- Shopping Bag ( 0 items )
Java RMI contains a wealth of experience in designing and implementing Java's Remote Method Invocation. If you're a novice reader, you will quickly be brought up to speed on why RMI is such a powerful yet easy to use tool for distributed programming, while experts can gain valuable experience for constructing their own enterprise and distributed systems.With Java RMI, you'll learn tips and tricks for making your RMI code excel. The book also provides strategies for working with serialization, threading, the RMI ...
Java RMI contains a wealth of experience in designing and implementing Java's Remote Method Invocation. If you're a novice reader, you will quickly be brought up to speed on why RMI is such a powerful yet easy to use tool for distributed programming, while experts can gain valuable experience for constructing their own enterprise and distributed systems.With Java RMI, you'll learn tips and tricks for making your RMI code excel. The book also provides strategies for working with serialization, threading, the RMI registry, sockets and socket factories, activation, dynamic class downloading, HTTP tunneling, distributed garbage collection, JNDI, and CORBA. In short, a treasure trove of valuable RMI knowledge packed into one book.
Serialization is the process of converting a set of object instances that contain references to each other into a linear stream of bytes, which can then be sent through a socket, stored to a file, or simply manipulated as a stream of data. Serialization is the mechanism used by RMI to pass objects between JVMs, either as arguments in a method invocation from a client to a server or as return values from a method invocation. In the first section of this book, I referred to this process several times but delayed a detailed discussion until now. In this chapter, we drill down on the serialization mechanism; by the end of it, you will understand exactly how serialization works and how to use it efficiently within your applications.
Envision the banking application while a client is executing a withdrawal. The part of the application we're looking at has the runtime structure shown in Figure 10-1.
What does it mean for the client to pass an instance of
Money to the server? At a minimum, it means that the server is able to call public methods on the instance of
Money. One way to do this would be to implicitly make
Money into a server as well.1 For example, imagine that the client sends the following two pieces of information whenever it passes an instance as an argument:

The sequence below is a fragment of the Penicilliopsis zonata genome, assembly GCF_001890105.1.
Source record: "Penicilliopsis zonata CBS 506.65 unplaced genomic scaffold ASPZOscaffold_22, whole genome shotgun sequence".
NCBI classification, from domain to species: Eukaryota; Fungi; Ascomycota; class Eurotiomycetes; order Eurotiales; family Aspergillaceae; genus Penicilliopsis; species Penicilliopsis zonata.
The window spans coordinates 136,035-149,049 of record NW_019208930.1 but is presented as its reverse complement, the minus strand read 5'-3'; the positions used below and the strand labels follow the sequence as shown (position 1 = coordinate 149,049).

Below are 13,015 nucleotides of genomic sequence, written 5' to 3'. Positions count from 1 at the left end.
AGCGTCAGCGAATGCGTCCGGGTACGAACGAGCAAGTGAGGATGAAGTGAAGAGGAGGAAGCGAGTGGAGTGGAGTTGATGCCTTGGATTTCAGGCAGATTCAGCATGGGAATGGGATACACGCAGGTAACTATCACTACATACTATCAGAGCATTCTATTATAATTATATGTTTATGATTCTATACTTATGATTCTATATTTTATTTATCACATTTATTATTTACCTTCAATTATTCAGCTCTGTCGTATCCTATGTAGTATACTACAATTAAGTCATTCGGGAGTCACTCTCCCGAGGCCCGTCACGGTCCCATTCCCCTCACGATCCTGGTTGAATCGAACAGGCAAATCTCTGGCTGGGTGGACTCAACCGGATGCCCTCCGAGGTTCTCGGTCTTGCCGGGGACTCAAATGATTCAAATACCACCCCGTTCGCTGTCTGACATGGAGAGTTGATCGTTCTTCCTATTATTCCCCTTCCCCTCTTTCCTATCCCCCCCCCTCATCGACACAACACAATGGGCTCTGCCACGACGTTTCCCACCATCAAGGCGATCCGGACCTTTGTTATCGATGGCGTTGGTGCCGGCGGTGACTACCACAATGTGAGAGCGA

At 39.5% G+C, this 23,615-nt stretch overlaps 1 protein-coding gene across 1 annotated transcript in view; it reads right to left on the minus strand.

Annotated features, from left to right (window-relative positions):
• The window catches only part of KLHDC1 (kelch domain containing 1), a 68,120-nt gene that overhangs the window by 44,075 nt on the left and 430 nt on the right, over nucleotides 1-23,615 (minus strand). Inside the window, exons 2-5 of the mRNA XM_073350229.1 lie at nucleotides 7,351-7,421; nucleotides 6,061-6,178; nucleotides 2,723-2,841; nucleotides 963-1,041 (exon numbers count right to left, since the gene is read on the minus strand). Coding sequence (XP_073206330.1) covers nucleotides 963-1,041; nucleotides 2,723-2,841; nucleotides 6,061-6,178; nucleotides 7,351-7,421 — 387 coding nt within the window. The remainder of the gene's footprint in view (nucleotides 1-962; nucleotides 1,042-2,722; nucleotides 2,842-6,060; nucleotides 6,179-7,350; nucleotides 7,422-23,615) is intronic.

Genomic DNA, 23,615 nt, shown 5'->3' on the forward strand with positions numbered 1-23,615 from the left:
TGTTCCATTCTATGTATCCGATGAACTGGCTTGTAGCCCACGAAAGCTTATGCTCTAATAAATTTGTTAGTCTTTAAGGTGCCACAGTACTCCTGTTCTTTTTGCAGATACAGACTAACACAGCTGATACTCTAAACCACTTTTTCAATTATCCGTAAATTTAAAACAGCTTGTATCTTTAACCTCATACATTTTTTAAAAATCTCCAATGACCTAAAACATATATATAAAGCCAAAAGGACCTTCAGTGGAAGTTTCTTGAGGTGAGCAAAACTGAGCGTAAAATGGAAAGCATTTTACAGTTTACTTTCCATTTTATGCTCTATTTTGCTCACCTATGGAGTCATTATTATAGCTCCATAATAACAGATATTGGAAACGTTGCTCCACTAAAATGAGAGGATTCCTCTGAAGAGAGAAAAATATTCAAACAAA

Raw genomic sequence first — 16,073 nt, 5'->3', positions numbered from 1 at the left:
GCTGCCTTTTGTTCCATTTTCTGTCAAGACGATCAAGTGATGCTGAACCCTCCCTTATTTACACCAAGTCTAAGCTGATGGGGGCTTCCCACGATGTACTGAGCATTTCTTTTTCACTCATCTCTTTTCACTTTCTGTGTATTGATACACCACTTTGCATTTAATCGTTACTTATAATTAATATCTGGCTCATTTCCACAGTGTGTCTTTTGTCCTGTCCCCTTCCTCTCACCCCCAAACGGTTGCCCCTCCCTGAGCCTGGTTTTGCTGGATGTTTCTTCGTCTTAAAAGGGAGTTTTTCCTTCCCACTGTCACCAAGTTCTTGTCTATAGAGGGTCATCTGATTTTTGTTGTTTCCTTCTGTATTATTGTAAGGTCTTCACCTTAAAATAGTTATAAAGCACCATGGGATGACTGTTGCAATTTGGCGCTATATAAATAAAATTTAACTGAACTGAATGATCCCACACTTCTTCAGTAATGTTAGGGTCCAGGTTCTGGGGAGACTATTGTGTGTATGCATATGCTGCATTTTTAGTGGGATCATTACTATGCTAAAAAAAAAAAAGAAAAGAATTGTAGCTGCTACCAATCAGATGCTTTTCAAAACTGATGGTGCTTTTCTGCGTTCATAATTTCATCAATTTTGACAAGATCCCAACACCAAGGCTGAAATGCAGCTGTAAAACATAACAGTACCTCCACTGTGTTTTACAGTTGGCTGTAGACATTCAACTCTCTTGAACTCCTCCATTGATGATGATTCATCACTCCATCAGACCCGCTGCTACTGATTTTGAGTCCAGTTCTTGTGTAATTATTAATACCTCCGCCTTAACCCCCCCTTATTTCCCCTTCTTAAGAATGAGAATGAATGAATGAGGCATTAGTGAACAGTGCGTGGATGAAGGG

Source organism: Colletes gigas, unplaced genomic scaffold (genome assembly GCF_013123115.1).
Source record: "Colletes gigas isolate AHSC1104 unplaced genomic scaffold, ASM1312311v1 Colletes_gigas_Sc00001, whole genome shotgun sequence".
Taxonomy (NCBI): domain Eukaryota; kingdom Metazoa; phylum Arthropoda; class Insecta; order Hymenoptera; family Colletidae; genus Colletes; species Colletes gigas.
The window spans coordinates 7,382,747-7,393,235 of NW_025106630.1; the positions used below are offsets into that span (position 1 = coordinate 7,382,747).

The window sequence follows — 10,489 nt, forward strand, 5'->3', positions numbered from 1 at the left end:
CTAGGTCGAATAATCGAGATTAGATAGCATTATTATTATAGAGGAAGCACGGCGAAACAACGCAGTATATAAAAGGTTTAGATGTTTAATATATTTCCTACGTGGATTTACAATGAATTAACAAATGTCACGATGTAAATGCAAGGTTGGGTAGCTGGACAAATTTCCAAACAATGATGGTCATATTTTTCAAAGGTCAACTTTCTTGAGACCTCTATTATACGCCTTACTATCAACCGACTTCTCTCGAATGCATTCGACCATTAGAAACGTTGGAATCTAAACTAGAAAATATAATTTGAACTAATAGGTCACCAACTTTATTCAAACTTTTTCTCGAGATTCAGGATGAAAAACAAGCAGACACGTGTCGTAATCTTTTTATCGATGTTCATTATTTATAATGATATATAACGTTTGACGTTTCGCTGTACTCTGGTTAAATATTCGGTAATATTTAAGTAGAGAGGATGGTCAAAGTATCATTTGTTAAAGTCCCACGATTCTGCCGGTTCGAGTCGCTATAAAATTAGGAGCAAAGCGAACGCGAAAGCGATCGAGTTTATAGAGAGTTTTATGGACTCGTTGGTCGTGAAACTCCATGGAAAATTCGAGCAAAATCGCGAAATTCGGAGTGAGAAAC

The RMI runtime layer in the server can use this information to construct a stub for the instance of
Money, so that whenever the
Account server calls a method on what it thinks of as the instance of
Money, the method call is relayed over the wire, as shown in Figure 10-2.
Attempting to do things this way has three significant drawbacks:
Stubs work by implementing an interface. They implement the methods in the interface by simply relaying the method invocation across the network. That is, the stub methods take all their arguments and simply marshall them for transport across the wire. Accessing a public field is really just dereferencing a pointer--there is no method invocation and hence, there isn't a method call to forward over the wire.
Even in our simple case, the instance of
Account is going to need to call
getCents( ) on the instance of
Money. This means that a simple call to
makeDeposit( ) really involves at least two distinct networked method calls:
makeDeposit( ) from the client and
getCents( ) from the server.
Let's say that the server is busy and doesn't get around to handling the request for 30 seconds. If the client crashes in the interim, or if the network goes down, the server cannot process the request at all. Until all data has been requested and sent, the application is particularly vulnerable to partial failures.
This last point is an interesting one. Any time you have an application that requires a long-lasting and durable connection between client and server, you build in a point of failure. The longer the connection needs to last, or the higher the communication bandwidth the connection requires, the more likely the application is to occasionally break down.
TIP: The original design of the Web, with its stateless connections, serves as a good example of a distributed application that can tolerate almost any transient network failure.
These three reasons imply that what is really needed is a way to copy objects and send them over the wire. That is, instead of turning arguments into implicit servers, arguments need to be completely copied so that no further network calls are needed to complete the remote method invocation. Put another way, we want the result of
makeWithdrawal( ) to involve creating a copy of the instance of
Money on the server side. The runtime structure should resemble Figure 10-3.
The desire to avoid unnecessary network dependencies has two significant consequences:
Any attempt to keep the copy and the original in sync would involve propagating changes over the network, entirely defeating the reason for making the copy in the first place.
If the instance of
Money references another instance, then copies must be made of both instances. Otherwise, when a method is called on the second object, the call must be relayed across the wire. Moreover, all the copies must be made immediately--we can't wait until the second object is accessed to make the copy because the original might change in the meantime.
These two consequences have a very important third consequence:
In addition to arguments to method calls, this holds for objects that are referenced by the arguments. If you pass object A, which has a reference to object C, and in another call you pass object B, which also has a reference to C, you will end up with two distinct copies of C on the receiving side.
To see why this last point holds, consider a client that executes a withdrawal and then tries to cancel the transaction by making a deposit for the same amount of money. That is, the following lines of code are executed: